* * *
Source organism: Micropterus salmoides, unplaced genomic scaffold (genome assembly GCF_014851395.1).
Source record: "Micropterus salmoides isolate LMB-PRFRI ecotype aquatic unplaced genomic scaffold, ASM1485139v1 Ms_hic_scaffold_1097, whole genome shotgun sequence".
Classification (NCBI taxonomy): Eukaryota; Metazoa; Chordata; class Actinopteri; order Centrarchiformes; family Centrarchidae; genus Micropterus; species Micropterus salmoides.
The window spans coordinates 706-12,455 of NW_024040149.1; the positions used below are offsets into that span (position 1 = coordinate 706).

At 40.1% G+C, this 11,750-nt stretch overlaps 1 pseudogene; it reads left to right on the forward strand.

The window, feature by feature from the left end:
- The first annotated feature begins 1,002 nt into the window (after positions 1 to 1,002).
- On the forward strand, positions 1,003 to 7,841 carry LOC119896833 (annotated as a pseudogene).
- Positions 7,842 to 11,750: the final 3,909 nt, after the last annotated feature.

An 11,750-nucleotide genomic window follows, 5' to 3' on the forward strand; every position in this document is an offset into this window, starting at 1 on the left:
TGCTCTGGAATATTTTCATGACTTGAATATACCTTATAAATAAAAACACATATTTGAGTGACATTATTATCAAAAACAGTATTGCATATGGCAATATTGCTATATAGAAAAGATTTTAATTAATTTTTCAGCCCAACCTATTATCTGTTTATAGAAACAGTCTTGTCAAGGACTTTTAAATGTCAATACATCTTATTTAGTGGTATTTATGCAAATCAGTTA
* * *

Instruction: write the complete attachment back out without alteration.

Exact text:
Source organism: Micropterus salmoides, unplaced genomic scaffold (genome assembly GCF_014851395.1).
Source record: "Micropterus salmoides isolate LMB-PRFRI ecotype aquatic unplaced genomic scaffold, ASM1485139v1 Ms_hic_scaffold_1097, whole genome shotgun sequence".
Classification (NCBI taxonomy): Eukaryota; Metazoa; Chordata; class Actinopteri; order Centrarchiformes; family Centrarchidae; genus Micropterus; species Micropterus salmoides.
The window spans coordinates 706-12,455 of NW_024040149.1; the positions used below are offsets into that span (position 1 = coordinate 706).

At 40.1% G+C, this 11,750-nt stretch overlaps 1 pseudogene; it reads left to right on the forward strand.

The window, feature by feature from the left end:
- The first annotated feature begins 1,002 nt into the window (after positions 1 to 1,002).
- On the forward strand, positions 1,003 to 7,841 carry LOC119896833 (annotated as a pseudogene).
- Positions 7,842 to 11,750: the final 3,909 nt, after the last annotated feature.

An 11,750-nucleotide genomic window follows, 5' to 3' on the forward strand; every position in this document is an offset into this window, starting at 1 on the left:
TGCTCTGGAATATTTTCATGACTTGAATATACCTTATAAATAAAAACACATATTTGAGTGACATTATTATCAAAAACAGTATTGCATATGGCAATATTGCTATATAGAAAAGATTTTAATTAATTTTTCAGCCCAACCTATTATCTGTTTATAGAAACAGTCTTGTCAAGGACTTTTAAATGTCAATACATCTTATTTAGTGGTATTTATGCAAATCAGTTA